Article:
Skip to main content

The PFAS Speakers Bureau is available for participating teachers on the IDEA Learners Design Team. 

Click here to request a speaker


Jacqueline Bangma is a researcher at the US EPA in Research Triangle Park, NC. She investigates the impact of per- and polyfluoroalkyl substances in both wildlife and the placenta. Dr. Bangma has studied bioaccumulation of PFAS in alligators, fish, and human tissues. She received her undergraduate degree in Chemistry from The University of Georgia and a PhD from the Medical University of South Carolina.


Nick Chew is a Postdoctoral Research Associate in Dr. Orlando Coronell’s lab at the University of North Carolina at Chapel Hill. Dr. Chew designs and studies improved materials (e.g., membranes and granular sorbents) for alternative processes to remove PFAS from drinking-water sources toward providing underserved communities with an effective and affordable way to treat their contaminated water. The technologies that he studies can be used both at the municipal and point-of-use (POU) level, which is particularly impactful for under-bounded communities that rely on POU systems to purify water. He received his bachelor’s and PhD degrees in Engineering from the Nanyang Technological University of Singapore.

Ashley Connors is a PhD student in Dr. Jeffrey Yoder’s lab at North Carolina State University. She studies how PFAS affects the innate immune system. Specifically, she focuses on macrophages, which engulf and neutralize pathogens like bacteria and viruses. To do this, her lab uses use cell culture and zebrafish models.


Caroline Coxwell Mohler is a PhD student in Dr. Frank Leibfarth’s lab who conducts research that focuses on making new materials to remove PFAS from water sources. Her lab creates these polymeric materials from small molecules that incorporate ion exchange and fluorophilicity and tests those materials for PFAS removal from water in her experiments.


Michael Davern is a PhD student in Dr. Jason Surratt’s lab at the University of North Carolina at Chapel Hill. He works in developing analytical methods for aerosol PFAS detection. His research aim is to use mass spectrometry to detect and quantify an array of PFAS.



Haley Macdonald is a PhD student and NSF-GRFP Fellow in Dr. Orlando Coronell’s lab at the University of North Carolina at Chapel Hill who works with novel sorbents for PFAS remediation from drinking water. Haley looks at current best technologies for PFAS remediation from drinking water and tests these materials to determine their limitations. Additionally, she works to create a novel sorbent that is able to overcome the deficits that current granular technologies may have.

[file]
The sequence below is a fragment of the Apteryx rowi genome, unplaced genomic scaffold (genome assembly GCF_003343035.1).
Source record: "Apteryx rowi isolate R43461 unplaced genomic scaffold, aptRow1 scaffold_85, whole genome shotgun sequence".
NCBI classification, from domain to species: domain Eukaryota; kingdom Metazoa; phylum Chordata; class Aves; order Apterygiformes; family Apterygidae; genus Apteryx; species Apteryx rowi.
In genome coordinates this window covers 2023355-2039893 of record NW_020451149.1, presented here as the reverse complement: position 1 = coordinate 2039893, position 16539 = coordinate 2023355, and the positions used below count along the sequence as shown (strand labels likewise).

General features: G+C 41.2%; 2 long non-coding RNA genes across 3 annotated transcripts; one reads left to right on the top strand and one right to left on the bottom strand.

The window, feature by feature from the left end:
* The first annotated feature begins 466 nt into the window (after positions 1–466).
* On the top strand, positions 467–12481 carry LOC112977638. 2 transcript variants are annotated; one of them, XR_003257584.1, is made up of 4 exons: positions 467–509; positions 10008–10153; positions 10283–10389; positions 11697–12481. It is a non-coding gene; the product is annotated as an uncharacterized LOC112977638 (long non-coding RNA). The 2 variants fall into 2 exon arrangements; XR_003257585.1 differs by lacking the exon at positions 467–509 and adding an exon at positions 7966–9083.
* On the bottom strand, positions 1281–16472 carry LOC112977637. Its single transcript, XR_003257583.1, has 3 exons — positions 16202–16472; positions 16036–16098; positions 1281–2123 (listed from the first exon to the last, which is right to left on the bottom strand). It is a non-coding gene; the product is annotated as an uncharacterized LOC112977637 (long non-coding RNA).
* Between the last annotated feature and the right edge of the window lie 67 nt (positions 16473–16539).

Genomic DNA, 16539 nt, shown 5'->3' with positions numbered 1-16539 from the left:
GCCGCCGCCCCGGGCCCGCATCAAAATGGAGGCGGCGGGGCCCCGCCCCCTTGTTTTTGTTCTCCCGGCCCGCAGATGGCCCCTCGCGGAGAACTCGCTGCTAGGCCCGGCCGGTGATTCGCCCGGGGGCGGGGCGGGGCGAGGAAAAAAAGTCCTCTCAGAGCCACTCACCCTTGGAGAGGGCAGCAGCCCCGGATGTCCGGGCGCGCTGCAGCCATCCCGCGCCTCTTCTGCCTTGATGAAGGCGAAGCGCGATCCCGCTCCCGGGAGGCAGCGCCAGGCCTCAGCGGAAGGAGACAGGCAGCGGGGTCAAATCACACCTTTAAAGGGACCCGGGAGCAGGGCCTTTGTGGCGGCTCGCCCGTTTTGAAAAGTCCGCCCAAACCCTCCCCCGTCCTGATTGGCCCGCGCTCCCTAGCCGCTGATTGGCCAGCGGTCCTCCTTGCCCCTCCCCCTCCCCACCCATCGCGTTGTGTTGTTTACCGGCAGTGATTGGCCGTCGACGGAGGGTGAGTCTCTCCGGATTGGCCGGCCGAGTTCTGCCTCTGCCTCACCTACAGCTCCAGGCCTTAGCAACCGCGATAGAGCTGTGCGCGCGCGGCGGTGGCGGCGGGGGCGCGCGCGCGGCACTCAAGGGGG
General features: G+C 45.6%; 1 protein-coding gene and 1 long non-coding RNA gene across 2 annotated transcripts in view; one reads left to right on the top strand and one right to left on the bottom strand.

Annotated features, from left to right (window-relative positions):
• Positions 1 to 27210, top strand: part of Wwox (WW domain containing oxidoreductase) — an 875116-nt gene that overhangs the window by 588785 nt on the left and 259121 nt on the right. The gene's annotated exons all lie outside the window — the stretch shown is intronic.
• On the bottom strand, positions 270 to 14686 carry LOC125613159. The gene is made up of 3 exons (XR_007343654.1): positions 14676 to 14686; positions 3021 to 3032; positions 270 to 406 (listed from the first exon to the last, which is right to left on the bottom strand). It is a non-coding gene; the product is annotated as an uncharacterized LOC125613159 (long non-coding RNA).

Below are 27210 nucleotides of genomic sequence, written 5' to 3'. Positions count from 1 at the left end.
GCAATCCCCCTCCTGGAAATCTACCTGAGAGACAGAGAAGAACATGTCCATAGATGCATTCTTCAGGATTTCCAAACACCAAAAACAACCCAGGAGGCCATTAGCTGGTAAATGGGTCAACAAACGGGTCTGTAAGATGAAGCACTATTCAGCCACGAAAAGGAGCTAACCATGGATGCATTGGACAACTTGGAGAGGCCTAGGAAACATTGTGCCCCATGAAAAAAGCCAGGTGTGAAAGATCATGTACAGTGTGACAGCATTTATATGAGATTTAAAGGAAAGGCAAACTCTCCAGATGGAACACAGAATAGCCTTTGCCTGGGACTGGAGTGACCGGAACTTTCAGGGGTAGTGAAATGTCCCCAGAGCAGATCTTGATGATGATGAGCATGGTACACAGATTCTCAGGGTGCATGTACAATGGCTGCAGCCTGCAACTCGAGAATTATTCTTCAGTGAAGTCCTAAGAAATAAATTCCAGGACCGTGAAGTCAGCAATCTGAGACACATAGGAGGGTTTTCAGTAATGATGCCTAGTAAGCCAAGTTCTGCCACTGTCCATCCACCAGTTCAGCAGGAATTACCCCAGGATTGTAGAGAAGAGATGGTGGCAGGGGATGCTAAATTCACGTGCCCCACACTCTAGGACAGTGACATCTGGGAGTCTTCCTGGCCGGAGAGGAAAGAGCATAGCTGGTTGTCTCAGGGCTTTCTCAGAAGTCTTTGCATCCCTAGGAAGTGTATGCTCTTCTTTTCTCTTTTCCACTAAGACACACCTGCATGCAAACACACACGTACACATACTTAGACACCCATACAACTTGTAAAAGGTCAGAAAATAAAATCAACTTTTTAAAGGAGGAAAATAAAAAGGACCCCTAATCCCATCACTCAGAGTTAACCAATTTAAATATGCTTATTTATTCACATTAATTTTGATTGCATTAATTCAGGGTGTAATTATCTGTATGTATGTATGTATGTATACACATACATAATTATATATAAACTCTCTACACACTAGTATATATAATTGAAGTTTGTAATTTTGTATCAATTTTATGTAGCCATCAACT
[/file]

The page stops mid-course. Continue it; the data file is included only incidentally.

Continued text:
Nnamdi Osakwe is a PhD student in Dr. David Reif’s lab at North Carolina State University. His PFAS-related research focuses on combining environmental monitoring and toxicity data to generate relevant, summarized scores of environmental quality for underserved communities. The goal is to create dynamic models of environmental health that are accessible and understandable to diverse audiences. Part of his recently-funded grant under the Superfund “Center for Environmental and Health Effects of PFAS” is to develop outreach and educational materials.

Brittany Rickard is a PhD student in Dr. Imran Rizvi and Dr. Sue Fenton’s labs at the University of North Carolina at Chapel Hill. She studies how PFAS affect therapy response in ovarian cancer. Resistance to platinum-based chemotherapy is one of the main contributors to ovarian cancer’s ~65% mortality rate. Brittany’s lab recently published a study reporting that 3 North Carolina relevant PFAS induce platinum resistance in ovarian cancer cells. She also examines how light-based treatment can overcome PFAS-induced resistance in ovarian cancer.

Krystal Taylor is currently a fourth-year PhD candidate at Brody School of Medicine in the Department of Pharmacology and Toxicology at East Carolina University in Dr. Jamie DeWitt’s lab. Krystal was born and raised near the birthplace of the environmental justice movement in North Carolina, so there is no surprise that her upbringing drives her current project. Krystal’s research involves looking at the impact of PFAS exposure on B cell development and immunometabolism. She hopes to develop a novel protocol to identify key players in adverse outcome pathways with PFAS and the immune system. Krystal believes the results from her research will continue to build the weight of evidence that will allow laws and regulations to be implemented to ensure that impacted communities receive the proper diagnosis, treatment, and access to services.

Tracey Woodlief is a research faculty at East Carolina University. Her research program explores the impact of exposure to environmental contaminants on bioenergetics at the whole-body level, as well as within the immune system, liver, and skeletal muscle. In her work, she seeks to uncover novel mechanisms within metabolism, fuel utilization, inflammation, and immunology as they relate to public health. She received her bachelor’s and master’s degrees in Biology from East Carolina University and PhD also from East Carolina University.